Thurston compactified the Teichmüller space ${\cal T}(F)$ of a closed, oriented surface $F$ with a piecewise-linear sphere. Furthermore, as far as I understand, its linear pieces have natural symplectic structure. I am looking for an analogous statement for $SL(2,\mathbb C)$-character varieties $X(F)$ of surfaces $F$.

Q1: Is there a natural extension of $X(F)$ whose points have some geometric structure analogous to that of Thurtson's boundary? That may be a compactification or perhaps there is something composed of piecewise complex linear pieces which is not a compactification?

Q2: In particular, what can be said about the boundary points of the Morgan-Shalen compactification (in $\mathbb P^S$, where $S$ is the set of all closed loops of $F$)?

Q3: There are infinitely many finite subsets $S'\subset S$ whose corresponding trace functions $\tau_s,$ $s\in S',$ embed $X(F)$ into $\mathbb C^{S'}$ and, consequently, compactify $X(F)$ by its algebraic closure in $\mathbb C\mathbb P^{S'}$. These compactifications have geometric structure but are not canonical. But I expect a relation between such compactifications taken for all suitable sets $S'$ and the Morgan-Shalen compactification. Did someone work it out?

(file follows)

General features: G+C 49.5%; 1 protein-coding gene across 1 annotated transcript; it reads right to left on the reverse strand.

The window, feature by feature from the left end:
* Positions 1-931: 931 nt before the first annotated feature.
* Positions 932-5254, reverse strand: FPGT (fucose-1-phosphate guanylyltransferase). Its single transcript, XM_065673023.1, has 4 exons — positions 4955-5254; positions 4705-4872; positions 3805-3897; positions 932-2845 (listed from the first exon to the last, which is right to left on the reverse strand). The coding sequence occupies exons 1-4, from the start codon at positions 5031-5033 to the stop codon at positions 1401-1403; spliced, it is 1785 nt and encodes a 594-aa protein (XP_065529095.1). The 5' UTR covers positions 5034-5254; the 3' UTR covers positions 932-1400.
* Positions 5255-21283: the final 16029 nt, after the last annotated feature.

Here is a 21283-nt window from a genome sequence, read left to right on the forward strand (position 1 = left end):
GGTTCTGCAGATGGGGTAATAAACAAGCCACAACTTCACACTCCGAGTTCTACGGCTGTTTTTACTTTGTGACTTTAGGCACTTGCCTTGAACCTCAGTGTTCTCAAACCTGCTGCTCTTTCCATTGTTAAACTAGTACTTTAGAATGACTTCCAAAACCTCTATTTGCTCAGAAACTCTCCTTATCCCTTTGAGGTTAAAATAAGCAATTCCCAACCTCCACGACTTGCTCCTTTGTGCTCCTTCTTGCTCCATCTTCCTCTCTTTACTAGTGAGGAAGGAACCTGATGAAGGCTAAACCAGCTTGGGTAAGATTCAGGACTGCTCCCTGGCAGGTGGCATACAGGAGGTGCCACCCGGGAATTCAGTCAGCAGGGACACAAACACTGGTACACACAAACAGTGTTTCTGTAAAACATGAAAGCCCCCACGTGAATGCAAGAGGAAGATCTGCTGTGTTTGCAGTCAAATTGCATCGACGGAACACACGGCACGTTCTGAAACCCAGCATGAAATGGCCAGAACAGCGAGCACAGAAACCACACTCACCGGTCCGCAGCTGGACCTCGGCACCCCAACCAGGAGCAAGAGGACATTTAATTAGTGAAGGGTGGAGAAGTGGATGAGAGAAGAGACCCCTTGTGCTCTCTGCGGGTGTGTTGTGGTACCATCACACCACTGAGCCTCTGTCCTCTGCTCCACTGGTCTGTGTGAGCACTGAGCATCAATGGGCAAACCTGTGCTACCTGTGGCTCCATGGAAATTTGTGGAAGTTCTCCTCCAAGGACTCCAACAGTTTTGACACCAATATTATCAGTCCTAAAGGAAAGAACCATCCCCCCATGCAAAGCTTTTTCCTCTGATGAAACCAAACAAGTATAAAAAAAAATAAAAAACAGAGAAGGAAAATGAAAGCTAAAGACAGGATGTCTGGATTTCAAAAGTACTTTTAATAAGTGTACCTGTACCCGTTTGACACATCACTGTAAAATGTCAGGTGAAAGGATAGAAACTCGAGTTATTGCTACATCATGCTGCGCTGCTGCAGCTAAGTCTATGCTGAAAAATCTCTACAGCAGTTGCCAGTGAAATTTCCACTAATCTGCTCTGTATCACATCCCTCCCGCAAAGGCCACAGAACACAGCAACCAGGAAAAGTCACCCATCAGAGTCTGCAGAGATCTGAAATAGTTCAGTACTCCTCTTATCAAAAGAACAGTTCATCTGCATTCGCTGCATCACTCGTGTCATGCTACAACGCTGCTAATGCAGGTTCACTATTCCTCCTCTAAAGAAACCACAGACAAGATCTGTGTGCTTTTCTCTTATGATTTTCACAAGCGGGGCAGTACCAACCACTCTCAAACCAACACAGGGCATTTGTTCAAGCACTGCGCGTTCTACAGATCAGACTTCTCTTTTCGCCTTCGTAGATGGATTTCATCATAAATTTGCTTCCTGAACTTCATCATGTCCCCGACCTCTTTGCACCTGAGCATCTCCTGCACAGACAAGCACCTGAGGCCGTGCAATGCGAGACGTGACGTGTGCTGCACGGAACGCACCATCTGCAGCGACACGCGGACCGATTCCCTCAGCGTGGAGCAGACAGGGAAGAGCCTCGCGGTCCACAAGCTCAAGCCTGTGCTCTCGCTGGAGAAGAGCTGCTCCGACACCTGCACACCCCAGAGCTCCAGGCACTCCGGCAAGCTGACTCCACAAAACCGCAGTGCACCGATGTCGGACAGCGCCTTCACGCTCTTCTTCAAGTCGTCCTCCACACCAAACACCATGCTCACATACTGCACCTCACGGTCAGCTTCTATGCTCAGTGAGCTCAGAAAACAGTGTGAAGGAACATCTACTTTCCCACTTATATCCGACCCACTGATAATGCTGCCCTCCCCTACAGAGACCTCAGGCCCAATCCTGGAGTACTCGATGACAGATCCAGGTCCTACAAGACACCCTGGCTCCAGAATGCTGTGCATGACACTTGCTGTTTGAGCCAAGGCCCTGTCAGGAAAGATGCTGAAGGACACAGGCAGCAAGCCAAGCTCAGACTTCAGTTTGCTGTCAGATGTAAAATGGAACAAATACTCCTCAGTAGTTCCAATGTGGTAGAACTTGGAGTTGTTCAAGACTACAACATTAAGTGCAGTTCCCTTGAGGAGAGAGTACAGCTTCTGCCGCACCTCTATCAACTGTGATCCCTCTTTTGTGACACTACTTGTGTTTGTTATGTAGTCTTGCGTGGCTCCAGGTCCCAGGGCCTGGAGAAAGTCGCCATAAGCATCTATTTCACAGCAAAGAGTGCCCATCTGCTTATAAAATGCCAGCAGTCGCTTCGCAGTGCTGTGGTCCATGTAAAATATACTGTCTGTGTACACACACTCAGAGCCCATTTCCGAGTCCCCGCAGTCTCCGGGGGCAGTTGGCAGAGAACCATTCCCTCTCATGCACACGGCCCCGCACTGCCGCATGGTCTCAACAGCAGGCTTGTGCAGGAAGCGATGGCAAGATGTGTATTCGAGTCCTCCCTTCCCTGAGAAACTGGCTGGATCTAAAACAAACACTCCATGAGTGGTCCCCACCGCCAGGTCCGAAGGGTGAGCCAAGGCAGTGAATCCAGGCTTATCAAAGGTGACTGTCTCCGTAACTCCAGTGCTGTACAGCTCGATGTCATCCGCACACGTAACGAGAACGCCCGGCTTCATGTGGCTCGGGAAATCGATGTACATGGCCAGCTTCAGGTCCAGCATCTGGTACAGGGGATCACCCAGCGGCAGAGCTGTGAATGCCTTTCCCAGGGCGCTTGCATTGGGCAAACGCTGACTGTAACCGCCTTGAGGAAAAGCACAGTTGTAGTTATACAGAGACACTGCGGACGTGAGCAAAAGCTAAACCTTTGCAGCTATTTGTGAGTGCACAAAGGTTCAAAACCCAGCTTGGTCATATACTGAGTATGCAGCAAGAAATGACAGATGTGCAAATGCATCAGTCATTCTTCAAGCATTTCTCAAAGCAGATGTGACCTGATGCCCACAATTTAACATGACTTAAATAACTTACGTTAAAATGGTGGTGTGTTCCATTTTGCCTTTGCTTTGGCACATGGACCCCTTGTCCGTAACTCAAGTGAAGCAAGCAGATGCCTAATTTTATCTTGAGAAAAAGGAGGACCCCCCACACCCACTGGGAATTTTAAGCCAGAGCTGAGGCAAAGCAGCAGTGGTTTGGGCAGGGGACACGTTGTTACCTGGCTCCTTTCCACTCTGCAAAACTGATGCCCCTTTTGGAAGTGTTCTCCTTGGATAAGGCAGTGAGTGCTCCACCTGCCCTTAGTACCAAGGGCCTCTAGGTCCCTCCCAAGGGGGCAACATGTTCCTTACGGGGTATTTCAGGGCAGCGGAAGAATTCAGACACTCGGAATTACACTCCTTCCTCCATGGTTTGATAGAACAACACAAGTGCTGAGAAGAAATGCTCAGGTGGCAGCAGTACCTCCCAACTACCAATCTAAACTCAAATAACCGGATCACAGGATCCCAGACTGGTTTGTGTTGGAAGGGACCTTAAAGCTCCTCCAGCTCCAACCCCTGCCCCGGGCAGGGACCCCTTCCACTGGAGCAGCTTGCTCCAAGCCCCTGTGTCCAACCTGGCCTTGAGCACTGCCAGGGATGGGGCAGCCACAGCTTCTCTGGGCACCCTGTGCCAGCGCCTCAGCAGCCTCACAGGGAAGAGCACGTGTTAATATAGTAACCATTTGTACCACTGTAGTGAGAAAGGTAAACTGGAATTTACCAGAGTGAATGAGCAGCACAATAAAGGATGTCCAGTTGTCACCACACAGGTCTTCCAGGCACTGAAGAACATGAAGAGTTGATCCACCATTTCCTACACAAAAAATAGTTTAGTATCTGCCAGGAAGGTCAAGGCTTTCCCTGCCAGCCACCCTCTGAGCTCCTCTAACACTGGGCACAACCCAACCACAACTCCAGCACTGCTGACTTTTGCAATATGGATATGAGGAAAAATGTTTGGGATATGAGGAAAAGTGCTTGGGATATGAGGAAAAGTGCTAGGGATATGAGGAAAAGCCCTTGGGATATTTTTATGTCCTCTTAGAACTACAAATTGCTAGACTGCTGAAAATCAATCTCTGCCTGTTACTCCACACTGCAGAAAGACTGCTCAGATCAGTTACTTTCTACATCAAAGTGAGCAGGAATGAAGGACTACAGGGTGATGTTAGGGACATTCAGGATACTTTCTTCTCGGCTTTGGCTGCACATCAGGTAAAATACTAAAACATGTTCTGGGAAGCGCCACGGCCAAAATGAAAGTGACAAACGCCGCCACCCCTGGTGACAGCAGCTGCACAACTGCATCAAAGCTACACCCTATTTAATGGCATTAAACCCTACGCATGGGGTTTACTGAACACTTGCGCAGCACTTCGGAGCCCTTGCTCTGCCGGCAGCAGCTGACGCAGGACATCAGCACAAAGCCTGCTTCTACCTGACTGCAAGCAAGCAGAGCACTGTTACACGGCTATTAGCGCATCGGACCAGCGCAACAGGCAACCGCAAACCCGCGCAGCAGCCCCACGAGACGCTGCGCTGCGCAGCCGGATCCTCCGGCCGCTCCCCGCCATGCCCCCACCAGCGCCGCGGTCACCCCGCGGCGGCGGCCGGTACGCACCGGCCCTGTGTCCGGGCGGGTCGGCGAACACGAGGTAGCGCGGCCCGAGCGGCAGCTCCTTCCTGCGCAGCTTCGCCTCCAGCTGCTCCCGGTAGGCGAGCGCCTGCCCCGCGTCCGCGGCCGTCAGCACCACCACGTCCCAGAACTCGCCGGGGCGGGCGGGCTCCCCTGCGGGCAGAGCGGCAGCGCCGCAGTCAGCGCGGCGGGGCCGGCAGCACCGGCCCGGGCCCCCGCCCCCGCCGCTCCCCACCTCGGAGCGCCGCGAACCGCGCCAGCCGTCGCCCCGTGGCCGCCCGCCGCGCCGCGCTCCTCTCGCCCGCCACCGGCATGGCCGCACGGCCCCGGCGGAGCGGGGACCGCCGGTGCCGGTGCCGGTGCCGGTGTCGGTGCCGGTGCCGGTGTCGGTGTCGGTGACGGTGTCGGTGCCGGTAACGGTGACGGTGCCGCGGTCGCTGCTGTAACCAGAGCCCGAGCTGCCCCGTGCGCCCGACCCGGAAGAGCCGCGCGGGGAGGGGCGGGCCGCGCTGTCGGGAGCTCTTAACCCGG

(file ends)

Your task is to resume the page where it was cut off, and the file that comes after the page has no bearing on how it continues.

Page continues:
I don't think this actually answers any of your questions explicitly, but it might help.

In my recent paper Wonderful Compactification of Character Varieties (co-authored with I. Biswas and D. Ramras) we construct a compactification of any $G$-character variety (including surface groups) where $G$ is of adjoint-type.

In the free group case (open surface group), we also show the compactification is simply-connected, admits a natural Poisson structure, and identify the boundaries as "parabolic character varieties".

For the closed surface group case you seem to be interested in, you can try to "cut-out" the surface group boundaries from the free group case.

Regardless, the introduction of the above paper has many references that might be useful to you (including work by Manon, and also Parreau). In particular, the work of Manon shows that for each quiver-theoretic avatar of a free group character variety discussed here there is a natural compactification (this might speak to your Question 3). The work of Parreau might speak to your interest in geometrically significant boundary divisors.

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